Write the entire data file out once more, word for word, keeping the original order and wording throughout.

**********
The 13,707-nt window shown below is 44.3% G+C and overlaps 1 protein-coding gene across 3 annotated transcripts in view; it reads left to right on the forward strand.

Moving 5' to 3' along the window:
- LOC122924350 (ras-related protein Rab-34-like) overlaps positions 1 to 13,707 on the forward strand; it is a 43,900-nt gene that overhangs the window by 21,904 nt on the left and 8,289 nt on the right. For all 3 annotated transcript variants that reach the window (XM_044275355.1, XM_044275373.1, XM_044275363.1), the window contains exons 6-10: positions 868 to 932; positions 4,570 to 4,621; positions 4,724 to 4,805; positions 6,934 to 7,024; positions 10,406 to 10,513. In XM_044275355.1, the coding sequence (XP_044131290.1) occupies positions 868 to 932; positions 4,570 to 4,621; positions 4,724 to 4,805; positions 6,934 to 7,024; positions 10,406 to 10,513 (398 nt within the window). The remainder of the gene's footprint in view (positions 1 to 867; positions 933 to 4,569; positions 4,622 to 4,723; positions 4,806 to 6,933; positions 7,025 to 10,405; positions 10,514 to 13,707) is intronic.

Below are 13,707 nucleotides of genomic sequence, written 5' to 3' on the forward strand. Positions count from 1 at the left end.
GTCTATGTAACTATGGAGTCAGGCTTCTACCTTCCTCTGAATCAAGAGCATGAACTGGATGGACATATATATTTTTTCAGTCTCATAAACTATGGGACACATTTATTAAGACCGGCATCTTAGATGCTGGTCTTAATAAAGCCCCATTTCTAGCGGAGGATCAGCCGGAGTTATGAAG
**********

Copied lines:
The 13,707-nt window shown below is 44.3% G+C and overlaps 1 protein-coding gene across 3 annotated transcripts in view; it reads left to right on the forward strand.

Moving 5' to 3' along the window:
- LOC122924350 (ras-related protein Rab-34-like) overlaps positions 1 to 13,707 on the forward strand; it is a 43,900-nt gene that overhangs the window by 21,904 nt on the left and 8,289 nt on the right. For all 3 annotated transcript variants that reach the window (XM_044275355.1, XM_044275373.1, XM_044275363.1), the window contains exons 6-10: positions 868 to 932; positions 4,570 to 4,621; positions 4,724 to 4,805; positions 6,934 to 7,024; positions 10,406 to 10,513. In XM_044275355.1, the coding sequence (XP_044131290.1) occupies positions 868 to 932; positions 4,570 to 4,621; positions 4,724 to 4,805; positions 6,934 to 7,024; positions 10,406 to 10,513 (398 nt within the window). The remainder of the gene's footprint in view (positions 1 to 867; positions 933 to 4,569; positions 4,622 to 4,723; positions 4,806 to 6,933; positions 7,025 to 10,405; positions 10,514 to 13,707) is intronic.

Below are 13,707 nucleotides of genomic sequence, written 5' to 3' on the forward strand. Positions count from 1 at the left end.
GTCTATGTAACTATGGAGTCAGGCTTCTACCTTCCTCTGAATCAAGAGCATGAACTGGATGGACATATATATTTTTTCAGTCTCATAAACTATGGGACACATTTATTAAGACCGGCATCTTAGATGCTGGTCTTAATAAAGCCCCATTTCTAGCGGAGGATCAGCCGGAGTTATGAAG